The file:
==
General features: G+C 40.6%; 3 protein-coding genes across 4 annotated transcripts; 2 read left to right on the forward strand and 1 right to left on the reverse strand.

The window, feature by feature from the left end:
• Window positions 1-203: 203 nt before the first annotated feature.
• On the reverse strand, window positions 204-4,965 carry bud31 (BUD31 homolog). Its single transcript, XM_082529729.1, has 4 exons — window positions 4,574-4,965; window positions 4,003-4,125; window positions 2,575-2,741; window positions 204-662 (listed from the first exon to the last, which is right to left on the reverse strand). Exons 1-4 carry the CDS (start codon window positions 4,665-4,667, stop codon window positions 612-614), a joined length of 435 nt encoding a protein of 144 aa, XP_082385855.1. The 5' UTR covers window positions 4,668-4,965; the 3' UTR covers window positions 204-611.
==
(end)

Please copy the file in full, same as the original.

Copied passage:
General features: G+C 40.6%; 3 protein-coding genes across 4 annotated transcripts; 2 read left to right on the forward strand and 1 right to left on the reverse strand.

The window, feature by feature from the left end:
• Window positions 1-203: 203 nt before the first annotated feature.
• On the reverse strand, window positions 204-4,965 carry bud31 (BUD31 homolog). Its single transcript, XM_082529729.1, has 4 exons — window positions 4,574-4,965; window positions 4,003-4,125; window positions 2,575-2,741; window positions 204-662 (listed from the first exon to the last, which is right to left on the reverse strand). Exons 1-4 carry the CDS (start codon window positions 4,665-4,667, stop codon window positions 612-614), a joined length of 435 nt encoding a protein of 144 aa, XP_082385855.1. The 5' UTR covers window positions 4,668-4,965; the 3' UTR covers window positions 204-611.